Lockdown sends calls to Community Food Helpline soaring

·4 min read
Josh Smee is the CEO of Food First NL, a non-profit organization that operates the Community Food Helpline in partnership with the Jimmy Pratt Foundation.   (Adam Walsh/CBC - image credit)
Josh Smee is the CEO of Food First NL, a non-profit organization that operates the Community Food Helpline in partnership with the Jimmy Pratt Foundation. (Adam Walsh/CBC - image credit)
Josh Smee is the CEO of Food First NL, a non-profit organization that operates the Community Food Helpline in partnership with the Jimmy Pratt Foundation.
Josh Smee is the CEO of Food First NL, a non-profit organization that operates the Community Food Helpline in partnership with the Jimmy Pratt Foundation.

With the shift back to pandemic lockdown, Newfoundland and Labrador's Community Food Helpline is experiencing a surge in call from people in need of emergency food aid but face barriers to getting it.

Alison Bennett, who staffs the line, says the past couple of weeks there have been a lot of first-time callers, many of whom are calling because of issues specific to the lockdown.

"We've actually been getting a lot of calls from single parents in the metro area who had relied on breakfast programs or lunch programs and now have to find two other meals a day to feed their kids," said Bennett.

Before the lockdown, a big day for the line was 10 calls, said Bennett, but in recent weeks there have been days when the line has received 100 calls from a range of people needing help.

"I get people under the age of 18, I get young families, I get single parents, I get seniors or people who were doing really well in life and then COVID struck and now they're just needing that little bit of extra help," said Bennett.

The Community Food Helpline started in May as a way to better connect the province's food banks and programs with people in need of emergency food aid. The line is operated by the non-profit Food First NL in partnership with the Jimmy Pratt Foundation. It also provides direct help in the form of hampers, grocery cards and arranging delivery of food aid.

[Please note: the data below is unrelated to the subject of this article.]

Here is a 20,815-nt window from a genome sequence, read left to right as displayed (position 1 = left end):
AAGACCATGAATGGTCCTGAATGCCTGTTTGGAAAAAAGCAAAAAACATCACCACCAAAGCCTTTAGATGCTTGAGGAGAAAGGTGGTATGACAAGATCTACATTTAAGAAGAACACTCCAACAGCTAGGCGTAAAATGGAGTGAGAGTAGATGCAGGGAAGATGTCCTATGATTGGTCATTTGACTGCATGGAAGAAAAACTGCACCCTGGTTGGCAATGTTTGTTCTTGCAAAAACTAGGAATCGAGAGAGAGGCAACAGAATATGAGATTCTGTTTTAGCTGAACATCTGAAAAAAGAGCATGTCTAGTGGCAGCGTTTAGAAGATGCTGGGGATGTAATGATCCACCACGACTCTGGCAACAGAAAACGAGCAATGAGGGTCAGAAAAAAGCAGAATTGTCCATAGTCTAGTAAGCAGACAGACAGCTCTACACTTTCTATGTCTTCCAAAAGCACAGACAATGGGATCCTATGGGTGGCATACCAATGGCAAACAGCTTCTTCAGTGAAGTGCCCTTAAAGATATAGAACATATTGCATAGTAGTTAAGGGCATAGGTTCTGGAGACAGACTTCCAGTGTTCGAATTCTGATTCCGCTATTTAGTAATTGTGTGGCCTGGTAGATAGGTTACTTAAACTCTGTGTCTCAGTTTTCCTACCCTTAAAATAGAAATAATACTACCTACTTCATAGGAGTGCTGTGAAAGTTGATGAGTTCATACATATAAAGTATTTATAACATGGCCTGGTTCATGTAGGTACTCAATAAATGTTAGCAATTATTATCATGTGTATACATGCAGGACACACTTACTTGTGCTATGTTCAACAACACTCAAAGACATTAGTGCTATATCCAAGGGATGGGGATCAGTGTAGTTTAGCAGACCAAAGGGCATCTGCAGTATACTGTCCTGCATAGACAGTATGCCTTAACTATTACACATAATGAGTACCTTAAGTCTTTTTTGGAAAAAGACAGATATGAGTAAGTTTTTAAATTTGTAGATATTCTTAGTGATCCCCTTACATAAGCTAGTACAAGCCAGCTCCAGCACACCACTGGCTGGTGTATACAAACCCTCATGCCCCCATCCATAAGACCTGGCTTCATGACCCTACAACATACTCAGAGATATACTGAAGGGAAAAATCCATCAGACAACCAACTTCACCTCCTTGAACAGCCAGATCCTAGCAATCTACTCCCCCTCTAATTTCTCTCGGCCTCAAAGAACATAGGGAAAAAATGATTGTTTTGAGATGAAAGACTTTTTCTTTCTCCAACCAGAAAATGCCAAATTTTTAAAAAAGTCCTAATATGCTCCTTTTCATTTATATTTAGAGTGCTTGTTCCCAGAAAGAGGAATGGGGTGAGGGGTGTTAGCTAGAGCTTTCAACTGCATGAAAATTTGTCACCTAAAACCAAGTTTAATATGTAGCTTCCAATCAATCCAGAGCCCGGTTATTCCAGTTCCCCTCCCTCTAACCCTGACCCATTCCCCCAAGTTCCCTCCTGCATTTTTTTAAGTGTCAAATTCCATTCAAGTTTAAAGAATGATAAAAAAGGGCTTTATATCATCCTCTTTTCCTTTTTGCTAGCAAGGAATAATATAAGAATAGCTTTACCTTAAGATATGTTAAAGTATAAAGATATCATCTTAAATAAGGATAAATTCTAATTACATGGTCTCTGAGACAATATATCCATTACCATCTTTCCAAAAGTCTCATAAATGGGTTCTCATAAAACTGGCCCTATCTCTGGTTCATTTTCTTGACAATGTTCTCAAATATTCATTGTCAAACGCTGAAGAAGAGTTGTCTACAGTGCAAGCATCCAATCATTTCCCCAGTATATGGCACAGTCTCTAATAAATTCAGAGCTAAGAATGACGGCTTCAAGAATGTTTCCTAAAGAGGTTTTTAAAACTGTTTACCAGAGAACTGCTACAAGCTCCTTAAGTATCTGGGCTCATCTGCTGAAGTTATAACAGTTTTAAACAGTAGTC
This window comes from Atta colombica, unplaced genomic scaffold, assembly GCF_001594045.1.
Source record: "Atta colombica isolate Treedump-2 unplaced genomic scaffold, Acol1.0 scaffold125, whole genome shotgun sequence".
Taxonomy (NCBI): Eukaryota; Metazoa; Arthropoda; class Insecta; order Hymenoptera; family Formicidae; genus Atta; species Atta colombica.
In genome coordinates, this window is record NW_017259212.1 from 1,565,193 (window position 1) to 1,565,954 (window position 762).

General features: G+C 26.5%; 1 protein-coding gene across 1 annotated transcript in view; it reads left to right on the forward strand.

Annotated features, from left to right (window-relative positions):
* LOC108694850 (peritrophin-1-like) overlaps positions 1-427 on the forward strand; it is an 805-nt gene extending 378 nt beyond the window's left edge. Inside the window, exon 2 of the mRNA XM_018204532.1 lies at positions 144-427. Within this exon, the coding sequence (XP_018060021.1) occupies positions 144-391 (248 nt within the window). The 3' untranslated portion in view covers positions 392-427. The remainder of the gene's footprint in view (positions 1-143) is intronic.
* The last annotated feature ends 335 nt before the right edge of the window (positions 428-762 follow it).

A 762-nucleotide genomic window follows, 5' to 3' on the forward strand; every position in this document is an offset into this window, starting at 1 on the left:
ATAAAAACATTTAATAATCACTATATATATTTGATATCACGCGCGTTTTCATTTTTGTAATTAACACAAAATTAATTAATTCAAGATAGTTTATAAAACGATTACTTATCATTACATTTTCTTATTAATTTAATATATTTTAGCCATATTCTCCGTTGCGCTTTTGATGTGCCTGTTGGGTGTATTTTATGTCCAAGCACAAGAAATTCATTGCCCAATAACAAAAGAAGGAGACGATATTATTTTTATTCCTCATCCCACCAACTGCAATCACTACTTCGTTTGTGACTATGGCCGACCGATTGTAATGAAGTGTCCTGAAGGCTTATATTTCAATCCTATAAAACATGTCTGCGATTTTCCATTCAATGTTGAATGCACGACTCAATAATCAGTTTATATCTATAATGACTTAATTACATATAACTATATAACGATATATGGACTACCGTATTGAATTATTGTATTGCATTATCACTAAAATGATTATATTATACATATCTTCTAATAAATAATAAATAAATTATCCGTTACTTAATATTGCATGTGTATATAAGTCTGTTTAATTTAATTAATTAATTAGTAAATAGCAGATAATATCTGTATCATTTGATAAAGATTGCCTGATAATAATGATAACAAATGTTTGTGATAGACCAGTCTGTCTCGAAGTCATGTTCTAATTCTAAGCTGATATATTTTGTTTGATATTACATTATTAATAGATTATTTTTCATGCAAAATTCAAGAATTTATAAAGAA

Alison Bennett is a program assistant with Food First NL and works on the Community Food Helpline.
Alison Bennett is a program assistant with Food First NL and works on the Community Food Helpline.

This winter, about 60 percent of calls to the line have requested a delivery of some form, whether that's a gift card, hamper or hot meal, said Bennett.

"Anxiety is high due to COVID and the variant. People are nervous to leave their homes and delivery is a necessity."

The current call volume means the line is operating on a voicemail-only system. People are being contacted based on time passed and urgency, with responses taking three or four business days, and Food First NL is hiring another person to staff the line because of the high rates of calls.

Echoes of the spring

At the start of the pandemic some food banks had to close their doors as the volunteer base of mainly elderly people largely vanished over health concerns.

But with lower case numbers, more understanding of COVID-19 and the use of personal protective equipment, food banks reopened and found pandemic-friendly ways to operate.

Food First NL CEO Josh Smee says the onset of the new virus variant is reminiscent of last March.

"I think there's definitely some similarities. So we have heard from a couple of programs that have had to close, either because they're short on people or because they have someone in their network of employees and volunteers who might be self-isolating," said Smee.

His says that services seem to be holding on but there is some risk to the system right now.

Susan Halley is the chair of Emmaus House, a food bank in downtown St. John's.
Susan Halley is the chair of Emmaus House, a food bank in downtown St. John's.

The downtown St. John's food bank Emmaus House is a case in point.

In a recent CBC interview, chair Susan Halley said there was a scramble to make sure volunteers were in place when the province shifted to Alert Level 5, because some volunteers didn't feel comfortable leaving their home bubbles to work at the food bank.

Halley said the plan is to assess operations weekly.

"If we can't stay open five days a week, we can actually reduce it to maybe less days and even for a longer period open for the public," she said. "We still want to be open."

Smee said anyone who wants to contact the Community Food Helpline should call 211 and indicate they need food help support, or call 709-703-4544 directly.

People can also reach the line by calling 811, the provincial health line, but wait times on the line have been longer on the line with an increase of people booking COVID-19 testing appointments.

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